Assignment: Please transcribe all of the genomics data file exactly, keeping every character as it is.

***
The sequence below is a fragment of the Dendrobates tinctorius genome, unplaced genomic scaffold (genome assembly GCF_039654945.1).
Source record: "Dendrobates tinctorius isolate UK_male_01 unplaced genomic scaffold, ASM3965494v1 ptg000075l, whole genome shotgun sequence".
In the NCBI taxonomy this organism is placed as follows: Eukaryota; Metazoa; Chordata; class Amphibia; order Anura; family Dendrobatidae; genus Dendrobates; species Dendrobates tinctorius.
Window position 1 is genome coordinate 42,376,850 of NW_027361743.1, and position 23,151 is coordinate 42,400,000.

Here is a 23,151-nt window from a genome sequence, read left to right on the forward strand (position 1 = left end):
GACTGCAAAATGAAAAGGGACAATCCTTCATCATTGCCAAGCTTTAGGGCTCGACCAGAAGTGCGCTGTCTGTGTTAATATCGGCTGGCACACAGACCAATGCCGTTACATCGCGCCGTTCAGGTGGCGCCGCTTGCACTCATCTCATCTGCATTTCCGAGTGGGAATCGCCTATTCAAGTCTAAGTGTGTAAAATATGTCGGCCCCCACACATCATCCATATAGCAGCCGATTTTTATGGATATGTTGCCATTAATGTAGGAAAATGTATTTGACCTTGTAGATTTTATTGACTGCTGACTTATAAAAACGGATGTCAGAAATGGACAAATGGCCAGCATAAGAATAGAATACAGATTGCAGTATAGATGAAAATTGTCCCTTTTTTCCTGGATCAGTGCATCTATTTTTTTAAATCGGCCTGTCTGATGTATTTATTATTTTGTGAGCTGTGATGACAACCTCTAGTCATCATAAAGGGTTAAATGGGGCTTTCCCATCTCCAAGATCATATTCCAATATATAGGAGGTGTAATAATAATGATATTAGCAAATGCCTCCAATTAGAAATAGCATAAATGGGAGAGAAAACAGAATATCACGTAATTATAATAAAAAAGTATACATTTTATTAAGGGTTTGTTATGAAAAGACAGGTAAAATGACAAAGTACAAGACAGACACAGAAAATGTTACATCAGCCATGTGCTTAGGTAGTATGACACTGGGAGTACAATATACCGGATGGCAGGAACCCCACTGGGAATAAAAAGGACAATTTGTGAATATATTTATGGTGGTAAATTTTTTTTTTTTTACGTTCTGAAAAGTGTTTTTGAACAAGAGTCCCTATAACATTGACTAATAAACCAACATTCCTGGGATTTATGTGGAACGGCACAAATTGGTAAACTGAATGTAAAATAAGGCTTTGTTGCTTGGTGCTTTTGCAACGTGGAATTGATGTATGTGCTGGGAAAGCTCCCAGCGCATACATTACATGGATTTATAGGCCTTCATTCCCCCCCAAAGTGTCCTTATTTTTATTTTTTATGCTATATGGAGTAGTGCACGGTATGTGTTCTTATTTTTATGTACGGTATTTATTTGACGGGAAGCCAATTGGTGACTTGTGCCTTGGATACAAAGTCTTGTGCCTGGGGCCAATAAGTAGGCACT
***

The sequence below is a fragment of the Dendrobates tinctorius genome, unplaced genomic scaffold (genome assembly GCF_039654945.1).
Source record: "Dendrobates tinctorius isolate UK_male_01 unplaced genomic scaffold, ASM3965494v1 ptg000075l, whole genome shotgun sequence".
In the NCBI taxonomy this organism is placed as follows: Eukaryota; Metazoa; Chordata; class Amphibia; order Anura; family Dendrobatidae; genus Dendrobates; species Dendrobates tinctorius.
Window position 1 is genome coordinate 42,376,850 of NW_027361743.1, and position 23,151 is coordinate 42,400,000.

Here is a 23,151-nt window from a genome sequence, read left to right on the forward strand (position 1 = left end):
GACTGCAAAATGAAAAGGGACAATCCTTCATCATTGCCAAGCTTTAGGGCTCGACCAGAAGTGCGCTGTCTGTGTTAATATCGGCTGGCACACAGACCAATGCCGTTACATCGCGCCGTTCAGGTGGCGCCGCTTGCACTCATCTCATCTGCATTTCCGAGTGGGAATCGCCTATTCAAGTCTAAGTGTGTAAAATATGTCGGCCCCCACACATCATCCATATAGCAGCCGATTTTTATGGATATGTTGCCATTAATGTAGGAAAATGTATTTGACCTTGTAGATTTTATTGACTGCTGACTTATAAAAACGGATGTCAGAAATGGACAAATGGCCAGCATAAGAATAGAATACAGATTGCAGTATAGATGAAAATTGTCCCTTTTTTCCTGGATCAGTGCATCTATTTTTTTAAATCGGCCTGTCTGATGTATTTATTATTTTGTGAGCTGTGATGACAACCTCTAGTCATCATAAAGGGTTAAATGGGGCTTTCCCATCTCCAAGATCATATTCCAATATATAGGAGGTGTAATAATAATGATATTAGCAAATGCCTCCAATTAGAAATAGCATAAATGGGAGAGAAAACAGAATATCACGTAATTATAATAAAAAAGTATACATTTTATTAAGGGTTTGTTATGAAAAGACAGGTAAAATGACAAAGTACAAGACAGACACAGAAAATGTTACATCAGCCATGTGCTTAGGTAGTATGACACTGGGAGTACAATATACCGGATGGCAGGAACCCCACTGGGAATAAAAAGGACAATTTGTGAATATATTTATGGTGGTAAATTTTTTTTTTTTTACGTTCTGAAAAGTGTTTTTGAACAAGAGTCCCTATAACATTGACTAATAAACCAACATTCCTGGGATTTATGTGGAACGGCACAAATTGGTAAACTGAATGTAAAATAAGGCTTTGTTGCTTGGTGCTTTTGCAACGTGGAATTGATGTATGTGCTGGGAAAGCTCCCAGCGCATACATTACATGGATTTATAGGCCTTCATTCCCCCCCAAAGTGTCCTTATTTTTATTTTTTATGCTATATGGAGTAGTGCACGGTATGTGTTCTTATTTTTATGTACGGTATTTATTTGACGGGAAGCCAATTGGTGACTTGTGCCTTGGATACAAAGTCTTGTGCCTGGGGCCAATAAGTAGGCACT